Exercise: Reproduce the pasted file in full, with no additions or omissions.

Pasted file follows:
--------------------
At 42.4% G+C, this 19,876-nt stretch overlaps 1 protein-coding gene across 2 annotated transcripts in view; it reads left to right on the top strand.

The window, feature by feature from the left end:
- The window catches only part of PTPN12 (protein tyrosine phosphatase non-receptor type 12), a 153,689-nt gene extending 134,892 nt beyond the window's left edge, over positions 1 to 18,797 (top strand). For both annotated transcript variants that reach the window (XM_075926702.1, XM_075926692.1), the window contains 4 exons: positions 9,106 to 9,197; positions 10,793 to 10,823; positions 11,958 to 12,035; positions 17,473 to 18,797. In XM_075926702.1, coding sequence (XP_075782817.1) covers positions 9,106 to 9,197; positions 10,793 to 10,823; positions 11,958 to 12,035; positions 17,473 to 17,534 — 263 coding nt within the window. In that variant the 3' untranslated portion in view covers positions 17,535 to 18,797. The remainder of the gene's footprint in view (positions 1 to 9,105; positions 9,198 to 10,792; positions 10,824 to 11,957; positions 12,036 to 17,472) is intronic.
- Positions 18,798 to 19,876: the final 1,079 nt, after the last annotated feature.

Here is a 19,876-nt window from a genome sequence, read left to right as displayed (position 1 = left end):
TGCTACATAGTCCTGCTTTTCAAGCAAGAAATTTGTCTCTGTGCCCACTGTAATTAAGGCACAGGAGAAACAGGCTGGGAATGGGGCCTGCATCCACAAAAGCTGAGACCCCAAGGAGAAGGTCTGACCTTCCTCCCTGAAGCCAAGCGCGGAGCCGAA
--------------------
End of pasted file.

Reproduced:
At 42.4% G+C, this 19,876-nt stretch overlaps 1 protein-coding gene across 2 annotated transcripts in view; it reads left to right on the top strand.

The window, feature by feature from the left end:
- The window catches only part of PTPN12 (protein tyrosine phosphatase non-receptor type 12), a 153,689-nt gene extending 134,892 nt beyond the window's left edge, over positions 1 to 18,797 (top strand). For both annotated transcript variants that reach the window (XM_075926702.1, XM_075926692.1), the window contains 4 exons: positions 9,106 to 9,197; positions 10,793 to 10,823; positions 11,958 to 12,035; positions 17,473 to 18,797. In XM_075926702.1, coding sequence (XP_075782817.1) covers positions 9,106 to 9,197; positions 10,793 to 10,823; positions 11,958 to 12,035; positions 17,473 to 17,534 — 263 coding nt within the window. In that variant the 3' untranslated portion in view covers positions 17,535 to 18,797. The remainder of the gene's footprint in view (positions 1 to 9,105; positions 9,198 to 10,792; positions 10,824 to 11,957; positions 12,036 to 17,472) is intronic.
- Positions 18,798 to 19,876: the final 1,079 nt, after the last annotated feature.

Here is a 19,876-nt window from a genome sequence, read left to right as displayed (position 1 = left end):
TGCTACATAGTCCTGCTTTTCAAGCAAGAAATTTGTCTCTGTGCCCACTGTAATTAAGGCACAGGAGAAACAGGCTGGGAATGGGGCCTGCATCCACAAAAGCTGAGACCCCAAGGAGAAGGTCTGACCTTCCTCCCTGAAGCCAAGCGCGGAGCCGAA